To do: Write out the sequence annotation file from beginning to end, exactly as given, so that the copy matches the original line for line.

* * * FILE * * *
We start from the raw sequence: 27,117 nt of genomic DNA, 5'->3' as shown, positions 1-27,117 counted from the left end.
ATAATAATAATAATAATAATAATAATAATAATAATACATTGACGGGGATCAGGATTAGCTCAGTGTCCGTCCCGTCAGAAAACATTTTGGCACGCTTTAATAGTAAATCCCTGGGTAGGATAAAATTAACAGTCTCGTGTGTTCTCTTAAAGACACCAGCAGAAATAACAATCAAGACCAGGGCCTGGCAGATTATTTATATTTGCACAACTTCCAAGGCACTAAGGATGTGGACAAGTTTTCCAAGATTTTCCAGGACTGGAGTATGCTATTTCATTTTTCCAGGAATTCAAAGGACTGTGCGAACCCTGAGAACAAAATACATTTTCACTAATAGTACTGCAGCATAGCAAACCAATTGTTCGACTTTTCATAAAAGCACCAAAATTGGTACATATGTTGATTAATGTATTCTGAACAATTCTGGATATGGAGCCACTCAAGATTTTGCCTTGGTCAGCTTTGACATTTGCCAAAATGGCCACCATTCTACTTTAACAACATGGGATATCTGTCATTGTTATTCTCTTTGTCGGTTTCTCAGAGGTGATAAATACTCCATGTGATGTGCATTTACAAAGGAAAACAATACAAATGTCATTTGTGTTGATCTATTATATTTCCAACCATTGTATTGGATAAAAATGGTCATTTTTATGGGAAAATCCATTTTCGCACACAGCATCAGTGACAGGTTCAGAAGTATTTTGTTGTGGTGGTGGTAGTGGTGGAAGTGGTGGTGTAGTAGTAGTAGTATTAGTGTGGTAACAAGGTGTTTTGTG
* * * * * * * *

We start from the raw sequence: 27,117 nt of genomic DNA, 5'->3' as shown, positions 1-27,117 counted from the left end.
ATAATAATAATAATAATAATAATAATAATAATAATACATTGACGGGGATCAGGATTAGCTCAGTGTCCGTCCCGTCAGAAAACATTTTGGCACGCTTTAATAGTAAATCCCTGGGTAGGATAAAATTAACAGTCTCGTGTGTTCTCTTAAAGACACCAGCAGAAATAACAATCAAGACCAGGGCCTGGCAGATTATTTATATTTGCACAACTTCCAAGGCACTAAGGATGTGGACAAGTTTTCCAAGATTTTCCAGGACTGGAGTATGCTATTTCATTTTTCCAGGAATTCAAAGGACTGTGCGAACCCTGAGAACAAAATACATTTTCACTAATAGTACTGCAGCATAGCAAACCAATTGTTCGACTTTTCATAAAAGCACCAAAATTGGTACATATGTTGATTAATGTATTCTGAACAATTCTGGATATGGAGCCACTCAAGATTTTGCCTTGGTCAGCTTTGACATTTGCCAAAATGGCCACCATTCTACTTTAACAACATGGGATATCTGTCATTGTTATTCTCTTTGTCGGTTTCTCAGAGGTGATAAATACTCCATGTGATGTGCATTTACAAAGGAAAACAATACAAATGTCATTTGTGTTGATCTATTATATTTCCAACCATTGTATTGGATAAAAATGGTCATTTTTATGGGAAAATCCATTTTCGCACACAGCATCAGTGACAGGTTCAGAAGTATTTTGTTGTGGTGGTGGTAGTGGTGGAAGTGGTGGTGTAGTAGTAGTAGTATTAGTGTGGTAACAAGGTGTTTTGTG